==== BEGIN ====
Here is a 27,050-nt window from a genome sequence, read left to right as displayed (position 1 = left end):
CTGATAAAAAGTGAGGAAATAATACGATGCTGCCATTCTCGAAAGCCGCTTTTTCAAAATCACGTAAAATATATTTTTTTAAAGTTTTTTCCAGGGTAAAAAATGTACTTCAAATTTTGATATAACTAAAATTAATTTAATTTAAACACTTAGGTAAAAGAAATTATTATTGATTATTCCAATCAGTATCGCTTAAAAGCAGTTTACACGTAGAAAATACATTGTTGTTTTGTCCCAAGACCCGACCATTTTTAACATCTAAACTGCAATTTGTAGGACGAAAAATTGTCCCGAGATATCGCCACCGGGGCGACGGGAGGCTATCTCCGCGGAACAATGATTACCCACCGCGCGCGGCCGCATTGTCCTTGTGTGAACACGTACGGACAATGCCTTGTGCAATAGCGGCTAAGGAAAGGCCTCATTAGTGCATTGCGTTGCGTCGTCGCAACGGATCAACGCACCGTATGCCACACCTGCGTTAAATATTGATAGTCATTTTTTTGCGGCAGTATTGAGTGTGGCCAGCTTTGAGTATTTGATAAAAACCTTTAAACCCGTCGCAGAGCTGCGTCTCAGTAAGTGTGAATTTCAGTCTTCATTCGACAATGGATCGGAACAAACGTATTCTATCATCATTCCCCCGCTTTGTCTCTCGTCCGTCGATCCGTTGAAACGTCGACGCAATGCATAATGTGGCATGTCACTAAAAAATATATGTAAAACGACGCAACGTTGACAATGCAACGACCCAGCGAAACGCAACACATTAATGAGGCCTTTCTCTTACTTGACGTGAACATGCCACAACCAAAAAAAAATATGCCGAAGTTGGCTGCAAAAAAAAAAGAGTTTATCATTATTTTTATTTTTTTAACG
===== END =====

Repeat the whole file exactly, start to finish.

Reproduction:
Here is a 27,050-nt window from a genome sequence, read left to right as displayed (position 1 = left end):
CTGATAAAAAGTGAGGAAATAATACGATGCTGCCATTCTCGAAAGCCGCTTTTTCAAAATCACGTAAAATATATTTTTTTAAAGTTTTTTCCAGGGTAAAAAATGTACTTCAAATTTTGATATAACTAAAATTAATTTAATTTAAACACTTAGGTAAAAGAAATTATTATTGATTATTCCAATCAGTATCGCTTAAAAGCAGTTTACACGTAGAAAATACATTGTTGTTTTGTCCCAAGACCCGACCATTTTTAACATCTAAACTGCAATTTGTAGGACGAAAAATTGTCCCGAGATATCGCCACCGGGGCGACGGGAGGCTATCTCCGCGGAACAATGATTACCCACCGCGCGCGGCCGCATTGTCCTTGTGTGAACACGTACGGACAATGCCTTGTGCAATAGCGGCTAAGGAAAGGCCTCATTAGTGCATTGCGTTGCGTCGTCGCAACGGATCAACGCACCGTATGCCACACCTGCGTTAAATATTGATAGTCATTTTTTTGCGGCAGTATTGAGTGTGGCCAGCTTTGAGTATTTGATAAAAACCTTTAAACCCGTCGCAGAGCTGCGTCTCAGTAAGTGTGAATTTCAGTCTTCATTCGACAATGGATCGGAACAAACGTATTCTATCATCATTCCCCCGCTTTGTCTCTCGTCCGTCGATCCGTTGAAACGTCGACGCAATGCATAATGTGGCATGTCACTAAAAAATATATGTAAAACGACGCAACGTTGACAATGCAACGACCCAGCGAAACGCAACACATTAATGAGGCCTTTCTCTTACTTGACGTGAACATGCCACAACCAAAAAAAAATATGCCGAAGTTGGCTGCAAAAAAAAAAGAGTTTATCATTATTTTTATTTTTTTAACG